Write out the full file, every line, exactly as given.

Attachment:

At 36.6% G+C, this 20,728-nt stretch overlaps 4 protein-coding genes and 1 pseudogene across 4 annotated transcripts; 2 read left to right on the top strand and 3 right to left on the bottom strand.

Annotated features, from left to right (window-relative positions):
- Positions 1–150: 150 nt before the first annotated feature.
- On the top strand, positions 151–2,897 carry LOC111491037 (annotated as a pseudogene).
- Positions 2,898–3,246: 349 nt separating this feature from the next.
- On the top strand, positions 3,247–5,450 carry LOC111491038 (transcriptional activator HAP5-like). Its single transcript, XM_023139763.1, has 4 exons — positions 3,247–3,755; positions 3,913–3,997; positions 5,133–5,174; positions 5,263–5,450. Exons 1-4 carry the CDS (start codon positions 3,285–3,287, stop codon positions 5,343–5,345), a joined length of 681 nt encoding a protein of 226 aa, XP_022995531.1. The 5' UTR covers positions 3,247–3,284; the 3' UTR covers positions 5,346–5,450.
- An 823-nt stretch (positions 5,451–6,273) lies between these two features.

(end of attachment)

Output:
At 36.6% G+C, this 20,728-nt stretch overlaps 4 protein-coding genes and 1 pseudogene across 4 annotated transcripts; 2 read left to right on the top strand and 3 right to left on the bottom strand.

Annotated features, from left to right (window-relative positions):
- Positions 1–150: 150 nt before the first annotated feature.
- On the top strand, positions 151–2,897 carry LOC111491037 (annotated as a pseudogene).
- Positions 2,898–3,246: 349 nt separating this feature from the next.
- On the top strand, positions 3,247–5,450 carry LOC111491038 (transcriptional activator HAP5-like). Its single transcript, XM_023139763.1, has 4 exons — positions 3,247–3,755; positions 3,913–3,997; positions 5,133–5,174; positions 5,263–5,450. Exons 1-4 carry the CDS (start codon positions 3,285–3,287, stop codon positions 5,343–5,345), a joined length of 681 nt encoding a protein of 226 aa, XP_022995531.1. The 5' UTR covers positions 3,247–3,284; the 3' UTR covers positions 5,346–5,450.
- An 823-nt stretch (positions 5,451–6,273) lies between these two features.